CPA's Concerning Internal Control Weaknesses (If no
audit, then N/A.)
Attachment 10 ~ Corrective Actions Implemented or To
Be Implemented to Correct Internal Control Weaknesses
•  Attachment 11 ~ Listing of Internal Audit Reports
Issued During the Year
•  Attachment 12 ~ Listing of Scheduled Internal Audits
for the Year
Attachment 13 ~ Copies of Federal and State Income
Tax Returns
•  Attachment 14 ~ SEC 10-K Report (Public Companies)
•  Attachment 15 ~ Minutes of Board of Directors Meeting
(Protected information could include date of meetings - upon
request only)
Attachment 16 ~ List of Delay, Disruption and
Termination Claims Which Contain Costs Relating to this
•  Attachment 17 ~ Contract Briefs
6. Accounting for Unallowable Cost
(FAR 31.205)
•  Unallowable cost must be separately
accounted for, excluded from billings,
claims and proposals.
•  Unallowable cost also include any cost
generated solely as a result of incurring
another cost which would not have been
incurred had the cost not been incurred.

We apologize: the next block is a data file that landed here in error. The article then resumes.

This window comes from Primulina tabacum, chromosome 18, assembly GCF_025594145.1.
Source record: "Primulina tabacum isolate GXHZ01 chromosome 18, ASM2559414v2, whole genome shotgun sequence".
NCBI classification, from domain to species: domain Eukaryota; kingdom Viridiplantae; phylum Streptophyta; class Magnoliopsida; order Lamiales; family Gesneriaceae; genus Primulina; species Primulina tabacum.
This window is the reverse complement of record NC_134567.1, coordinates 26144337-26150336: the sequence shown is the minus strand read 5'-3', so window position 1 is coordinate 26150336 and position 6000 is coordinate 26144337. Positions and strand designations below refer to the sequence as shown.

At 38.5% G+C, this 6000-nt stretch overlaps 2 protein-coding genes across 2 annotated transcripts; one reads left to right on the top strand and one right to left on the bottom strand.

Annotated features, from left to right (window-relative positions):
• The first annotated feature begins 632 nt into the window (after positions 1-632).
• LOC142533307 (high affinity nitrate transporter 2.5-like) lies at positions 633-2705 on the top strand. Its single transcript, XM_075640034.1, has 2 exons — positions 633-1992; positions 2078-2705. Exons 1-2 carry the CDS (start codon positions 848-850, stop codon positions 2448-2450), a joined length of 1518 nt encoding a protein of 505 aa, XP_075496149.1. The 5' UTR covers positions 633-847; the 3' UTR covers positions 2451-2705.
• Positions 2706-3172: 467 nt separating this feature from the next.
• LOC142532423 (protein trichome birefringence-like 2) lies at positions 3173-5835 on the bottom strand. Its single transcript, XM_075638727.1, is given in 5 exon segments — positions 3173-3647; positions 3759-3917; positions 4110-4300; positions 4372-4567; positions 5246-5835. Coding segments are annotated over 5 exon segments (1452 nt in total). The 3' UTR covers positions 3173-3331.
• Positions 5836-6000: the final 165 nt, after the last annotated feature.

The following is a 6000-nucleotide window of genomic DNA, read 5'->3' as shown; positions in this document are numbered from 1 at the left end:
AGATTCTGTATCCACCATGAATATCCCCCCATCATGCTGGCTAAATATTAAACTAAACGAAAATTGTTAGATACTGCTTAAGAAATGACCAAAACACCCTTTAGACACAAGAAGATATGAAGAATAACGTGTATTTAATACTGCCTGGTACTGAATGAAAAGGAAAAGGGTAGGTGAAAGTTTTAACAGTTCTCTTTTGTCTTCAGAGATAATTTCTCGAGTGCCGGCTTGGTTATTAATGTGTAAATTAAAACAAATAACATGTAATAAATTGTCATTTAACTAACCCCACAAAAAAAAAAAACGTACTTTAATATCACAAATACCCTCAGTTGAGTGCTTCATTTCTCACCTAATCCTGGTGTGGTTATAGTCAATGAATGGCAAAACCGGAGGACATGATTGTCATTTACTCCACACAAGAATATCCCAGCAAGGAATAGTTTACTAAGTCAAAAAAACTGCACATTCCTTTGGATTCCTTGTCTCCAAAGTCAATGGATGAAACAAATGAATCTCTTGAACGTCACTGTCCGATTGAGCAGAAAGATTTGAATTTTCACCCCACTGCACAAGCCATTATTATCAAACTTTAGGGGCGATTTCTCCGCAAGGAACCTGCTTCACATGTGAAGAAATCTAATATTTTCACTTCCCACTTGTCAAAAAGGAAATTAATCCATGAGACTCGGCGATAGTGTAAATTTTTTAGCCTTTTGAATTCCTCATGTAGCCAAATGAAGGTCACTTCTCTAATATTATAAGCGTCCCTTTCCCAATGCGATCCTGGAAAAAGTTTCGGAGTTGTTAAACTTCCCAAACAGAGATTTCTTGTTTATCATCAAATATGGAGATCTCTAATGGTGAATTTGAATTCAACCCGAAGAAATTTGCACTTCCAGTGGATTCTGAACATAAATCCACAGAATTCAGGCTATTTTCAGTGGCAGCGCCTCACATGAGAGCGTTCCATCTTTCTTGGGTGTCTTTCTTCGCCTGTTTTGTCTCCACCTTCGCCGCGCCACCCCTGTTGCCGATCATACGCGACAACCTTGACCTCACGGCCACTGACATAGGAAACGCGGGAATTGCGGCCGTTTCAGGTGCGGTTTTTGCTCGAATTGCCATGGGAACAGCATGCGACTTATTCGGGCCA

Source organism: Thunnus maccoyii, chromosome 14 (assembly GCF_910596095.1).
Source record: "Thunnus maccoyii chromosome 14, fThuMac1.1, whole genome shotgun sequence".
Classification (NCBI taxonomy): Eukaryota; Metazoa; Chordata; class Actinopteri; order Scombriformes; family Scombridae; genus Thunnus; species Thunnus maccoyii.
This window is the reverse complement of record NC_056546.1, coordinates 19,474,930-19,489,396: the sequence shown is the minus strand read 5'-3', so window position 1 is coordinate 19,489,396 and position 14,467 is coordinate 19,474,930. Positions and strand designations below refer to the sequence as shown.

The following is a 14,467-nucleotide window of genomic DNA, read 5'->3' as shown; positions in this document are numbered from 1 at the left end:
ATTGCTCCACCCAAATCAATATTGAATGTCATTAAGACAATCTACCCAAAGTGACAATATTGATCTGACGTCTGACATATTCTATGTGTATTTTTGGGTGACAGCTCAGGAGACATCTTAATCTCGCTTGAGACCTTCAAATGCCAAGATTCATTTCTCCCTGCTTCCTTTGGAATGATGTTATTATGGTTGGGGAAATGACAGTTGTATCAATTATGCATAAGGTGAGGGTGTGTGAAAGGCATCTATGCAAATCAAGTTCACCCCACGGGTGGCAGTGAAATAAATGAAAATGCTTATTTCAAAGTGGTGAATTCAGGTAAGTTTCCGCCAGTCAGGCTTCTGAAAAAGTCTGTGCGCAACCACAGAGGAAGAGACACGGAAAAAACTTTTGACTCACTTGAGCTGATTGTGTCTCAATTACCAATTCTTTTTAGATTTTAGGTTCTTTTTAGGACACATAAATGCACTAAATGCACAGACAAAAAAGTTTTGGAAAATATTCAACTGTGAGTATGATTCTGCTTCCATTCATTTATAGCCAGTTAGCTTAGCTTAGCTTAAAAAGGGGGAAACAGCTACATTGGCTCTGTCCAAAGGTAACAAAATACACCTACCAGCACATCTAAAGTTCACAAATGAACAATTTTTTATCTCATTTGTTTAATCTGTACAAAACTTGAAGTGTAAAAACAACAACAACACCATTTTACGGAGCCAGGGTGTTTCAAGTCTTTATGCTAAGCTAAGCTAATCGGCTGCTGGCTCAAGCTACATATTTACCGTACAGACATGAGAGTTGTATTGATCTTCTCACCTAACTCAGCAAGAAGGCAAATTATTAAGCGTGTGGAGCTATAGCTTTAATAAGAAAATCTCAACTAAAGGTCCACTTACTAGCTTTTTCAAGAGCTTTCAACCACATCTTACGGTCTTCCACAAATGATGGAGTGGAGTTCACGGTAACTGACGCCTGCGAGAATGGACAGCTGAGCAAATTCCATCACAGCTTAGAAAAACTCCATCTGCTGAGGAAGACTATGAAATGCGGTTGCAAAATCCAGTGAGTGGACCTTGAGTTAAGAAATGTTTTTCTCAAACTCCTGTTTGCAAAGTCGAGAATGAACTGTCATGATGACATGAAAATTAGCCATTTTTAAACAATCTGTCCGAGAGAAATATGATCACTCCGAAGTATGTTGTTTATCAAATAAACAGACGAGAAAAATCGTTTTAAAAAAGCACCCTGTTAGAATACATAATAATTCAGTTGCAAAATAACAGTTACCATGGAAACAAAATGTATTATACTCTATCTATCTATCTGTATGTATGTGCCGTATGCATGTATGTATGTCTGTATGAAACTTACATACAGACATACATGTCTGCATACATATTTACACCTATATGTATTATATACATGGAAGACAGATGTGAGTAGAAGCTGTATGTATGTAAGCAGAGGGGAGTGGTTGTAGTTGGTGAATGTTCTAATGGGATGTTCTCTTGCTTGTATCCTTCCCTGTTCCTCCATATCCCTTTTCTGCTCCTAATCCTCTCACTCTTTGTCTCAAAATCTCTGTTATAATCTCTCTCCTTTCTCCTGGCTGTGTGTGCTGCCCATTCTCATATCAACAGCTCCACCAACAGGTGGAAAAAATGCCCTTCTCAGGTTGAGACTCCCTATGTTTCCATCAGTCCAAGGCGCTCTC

a)  Entertainment and travel to entertainment, meals at
b)  Advertising and public relations, promotional materials,
c)  Bad debts, collections fees and associated costs
d)  Contingencies – indeterminable future events
e)  Contributions or donations regardless of the recipient or
form of donation
f)  Entertainment
g)  Fines and penalties resulting from violations of Federal,
state, local or foreign laws
h)  Interest – all is unallowable
i)  Lobbying and political activity cost
j)  Losses on other contracts
k)  Organization cost – includes initial organization cost,
reorganization, merger acquisition (includes attorney,
accountant and brokers cost)
l)  Goodwill
m)  Alcoholic beverages
•  Failure to exclude unallowable cost will
result in penalties based on the amount of
cost. The penalty can be as high as 300%
of the amount of unallowable cost.
•  Once the contractor is notified of the
beginning of the audit, the submission is
subject to penalties. After that any
changes to the submission to remove
previously submitted unallowable cost will
be subject to penalties. Prior to the
beginning of the audit process, contractor
can adjust to remove unallowable cost and
avoid the penalties.
7. Items to have ready for the audit:
General Ledger
Chart of Accounts
Income Tax Returns
Detail General Ledger
including labor distribution
records, time sheets, etc.
•  Original Source Documents
for all transactions such as
vendor invoices
•  Job Cost Records, Ledgers
and Cost Reports
•  Payroll Records
•  Billing records by contract
•  Company Policy and
Procedures Manual
•  Any other documents to be
considered during the audit
Questions and Discussions…